State subsidy revives Downtown convention hotel plans

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Downtown Pittsburgh can finally move ahead with plans for a headquarters hotel, with 400 to 500 rooms, adjacent to the David L. Lawrence Convention Center.


That's because the state Legislature this week included a $34 million subsidy for the $103 million project when it approved projects paid for from the slots development fund. The fund, based on 5 percent of taxes paid by slots casinos, also is helping to pay for a replacement for Mellon Arena.

Although hotel plans have been dormant for more than a half dozen years, the Sports & Exhibition Authority will stick with developer Forest City Enterprises, of Cleveland, said SEA Executive Director Mary Conturo. The company already owns the Westin Convention Center Pittsburgh hotel, which is the hotel across Penn Avenue from the David L. Lawrence Convention Center.

In a bit of irony, Forest City and partner Harrah's were turned down for a casino license at Station Square, but the firm will benefit from the slots development fund. The plan is to build a new $103 million hotel that would span 10th Street on the two empty lots between the center and Penn Avenue.

Joe McGrath, the president of VisitPittsburgh, which promotes the city for tourism and conventions, said that money should be enough to build a 400- to 500-room hotel.

"That would be a very good thing," he said.

Mr. McGrath said when convention planners choose sites other than Pittsburgh, they say the number one reason is that there is not a large enough convention center hotel.

"We've left 90,000 room-nights out there because of that," he said, referring to convention planners who have chosen to go elsewhere.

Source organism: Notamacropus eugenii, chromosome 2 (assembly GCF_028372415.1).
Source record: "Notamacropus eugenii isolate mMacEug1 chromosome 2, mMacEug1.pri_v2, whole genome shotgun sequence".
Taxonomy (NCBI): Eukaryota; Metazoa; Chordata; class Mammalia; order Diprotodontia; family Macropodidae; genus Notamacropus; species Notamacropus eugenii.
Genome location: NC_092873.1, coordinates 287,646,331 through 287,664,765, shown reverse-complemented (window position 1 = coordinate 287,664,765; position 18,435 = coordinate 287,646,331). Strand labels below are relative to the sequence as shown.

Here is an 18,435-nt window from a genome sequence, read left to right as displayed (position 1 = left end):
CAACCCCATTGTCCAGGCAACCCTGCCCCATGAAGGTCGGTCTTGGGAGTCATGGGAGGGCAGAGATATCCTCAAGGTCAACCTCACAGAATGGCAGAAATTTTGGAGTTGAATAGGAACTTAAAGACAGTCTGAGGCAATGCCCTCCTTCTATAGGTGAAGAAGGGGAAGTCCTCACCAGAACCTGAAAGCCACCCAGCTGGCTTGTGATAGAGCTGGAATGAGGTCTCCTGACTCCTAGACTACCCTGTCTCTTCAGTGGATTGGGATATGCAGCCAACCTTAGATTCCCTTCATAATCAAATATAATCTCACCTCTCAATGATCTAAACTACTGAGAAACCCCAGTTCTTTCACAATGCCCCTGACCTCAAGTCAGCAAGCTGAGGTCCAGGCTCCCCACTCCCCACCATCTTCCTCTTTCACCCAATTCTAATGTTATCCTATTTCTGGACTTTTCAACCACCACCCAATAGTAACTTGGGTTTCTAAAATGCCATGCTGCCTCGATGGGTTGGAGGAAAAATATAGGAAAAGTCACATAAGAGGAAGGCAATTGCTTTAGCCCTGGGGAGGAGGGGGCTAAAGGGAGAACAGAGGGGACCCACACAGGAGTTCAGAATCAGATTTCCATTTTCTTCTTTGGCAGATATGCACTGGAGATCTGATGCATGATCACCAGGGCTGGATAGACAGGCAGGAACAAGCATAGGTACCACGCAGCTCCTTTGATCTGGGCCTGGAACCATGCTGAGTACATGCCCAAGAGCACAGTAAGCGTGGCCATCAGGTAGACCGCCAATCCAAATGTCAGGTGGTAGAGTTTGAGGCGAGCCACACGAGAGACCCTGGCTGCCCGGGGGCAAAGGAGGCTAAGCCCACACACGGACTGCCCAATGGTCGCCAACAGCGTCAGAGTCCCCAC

While the partial convention center collapse in February was major news in Pittsburgh, Mr. McGrath said, the city did not lose any conventions because of it. Instead, he said, it's the rooms that are key.

Kevin Evanto, a spokesman for Allegheny County Chief Executive Dan Onorato, said experts have said the convention center needs about 1,000 rooms directly attached to the building. Currently, with the bridge from the Westin Convention Center Hotel, the center is linked to 600 hotel rooms.

Ms. Conturo said the new hotel would most likely be connected to the existing hotel using the same bridge and that all of it would be operated as one hotel.

The $34 million is part of $44 million the Sports & Exhibition Authority will receive. The remainder will pay back the money it spent to clear the site for the new building and for work aspects of the convention center, such as a ballroom, built to accommodate the hotel.

She said no more money will come from the city or the county to finance the hotel. The rest of the construction cost will be paid by Forest City. Now, she said, the authority and the developer have to sit down and work out the details of the agreement for the new hotel.

The administrations of both the city and county were cheered by the approval of the money for the hotel.

"Already, our world-class convention center is competing with cities nationwide, but with a connecting hotel, we can be even more competitive and bring more money into our city," Mayor Luke Ravenstahl said in a statement.

In a statement released earlier this week Mr. Onorato said the money for the hotel was part of a $500 million package that will build the hotel and the new arena, "reduce our debt for Pittsburgh International Airport and the David L. Lawrence Convention Center, and to retire debt for Allegheny County's and Pittsburgh's economic development funds. This funding will create jobs, spur additional development, and reduce pressure on taxes."


Ann Belser can be reached at abelser@post-gazette.com or 412-263-1699.


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